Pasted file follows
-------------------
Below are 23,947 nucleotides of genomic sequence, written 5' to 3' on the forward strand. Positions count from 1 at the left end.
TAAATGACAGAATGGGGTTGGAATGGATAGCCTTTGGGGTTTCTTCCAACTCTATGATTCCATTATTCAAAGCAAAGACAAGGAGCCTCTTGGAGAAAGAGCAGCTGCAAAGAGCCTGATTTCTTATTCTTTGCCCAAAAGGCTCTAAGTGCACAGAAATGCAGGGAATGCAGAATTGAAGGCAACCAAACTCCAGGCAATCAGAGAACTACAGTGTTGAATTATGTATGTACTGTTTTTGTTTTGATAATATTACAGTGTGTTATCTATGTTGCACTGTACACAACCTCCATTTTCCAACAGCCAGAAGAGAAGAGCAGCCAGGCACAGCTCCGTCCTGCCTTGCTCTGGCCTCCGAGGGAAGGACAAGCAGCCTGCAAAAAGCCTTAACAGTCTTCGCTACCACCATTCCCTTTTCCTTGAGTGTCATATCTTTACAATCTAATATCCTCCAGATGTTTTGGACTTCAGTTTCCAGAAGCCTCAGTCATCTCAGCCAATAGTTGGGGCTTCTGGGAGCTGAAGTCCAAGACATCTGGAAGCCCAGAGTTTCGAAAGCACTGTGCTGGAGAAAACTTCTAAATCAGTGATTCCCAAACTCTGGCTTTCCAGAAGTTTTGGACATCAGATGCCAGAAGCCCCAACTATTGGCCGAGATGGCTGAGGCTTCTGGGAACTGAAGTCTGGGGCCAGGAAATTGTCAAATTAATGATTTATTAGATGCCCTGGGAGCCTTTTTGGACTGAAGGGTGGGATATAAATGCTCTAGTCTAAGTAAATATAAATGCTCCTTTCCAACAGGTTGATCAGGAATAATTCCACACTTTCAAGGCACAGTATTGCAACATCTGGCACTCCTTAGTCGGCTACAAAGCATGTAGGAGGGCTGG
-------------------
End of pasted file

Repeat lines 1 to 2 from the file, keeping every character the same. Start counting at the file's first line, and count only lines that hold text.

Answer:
Below are 23,947 nucleotides of genomic sequence, written 5' to 3' on the forward strand. Positions count from 1 at the left end.
TAAATGACAGAATGGGGTTGGAATGGATAGCCTTTGGGGTTTCTTCCAACTCTATGATTCCATTATTCAAAGCAAAGACAAGGAGCCTCTTGGAGAAAGAGCAGCTGCAAAGAGCCTGATTTCTTATTCTTTGCCCAAAAGGCTCTAAGTGCACAGAAATGCAGGGAATGCAGAATTGAAGGCAACCAAACTCCAGGCAATCAGAGAACTACAGTGTTGAATTATGTATGTACTGTTTTTGTTTTGATAATATTACAGTGTGTTATCTATGTTGCACTGTACACAACCTCCATTTTCCAACAGCCAGAAGAGAAGAGCAGCCAGGCACAGCTCCGTCCTGCCTTGCTCTGGCCTCCGAGGGAAGGACAAGCAGCCTGCAAAAAGCCTTAACAGTCTTCGCTACCACCATTCCCTTTTCCTTGAGTGTCATATCTTTACAATCTAATATCCTCCAGATGTTTTGGACTTCAGTTTCCAGAAGCCTCAGTCATCTCAGCCAATAGTTGGGGCTTCTGGGAGCTGAAGTCCAAGACATCTGGAAGCCCAGAGTTTCGAAAGCACTGTGCTGGAGAAAACTTCTAAATCAGTGATTCCCAAACTCTGGCTTTCCAGAAGTTTTGGACATCAGATGCCAGAAGCCCCAACTATTGGCCGAGATGGCTGAGGCTTCTGGGAACTGAAGTCTGGGGCCAGGAAATTGTCAAATTAATGATTTATTAGATGCCCTGGGAGCCTTTTTGGACTGAAGGGTGGGATATAAATGCTCTAGTCTAAGTAAATATAAATGCTCCTTTCCAACAGGTTGATCAGGAATAATTCCACACTTTCAAGGCACAGTATTGCAACATCTGGCACTCCTTAGTCGGCTACAAAGCATGTAGGAGGGCTGG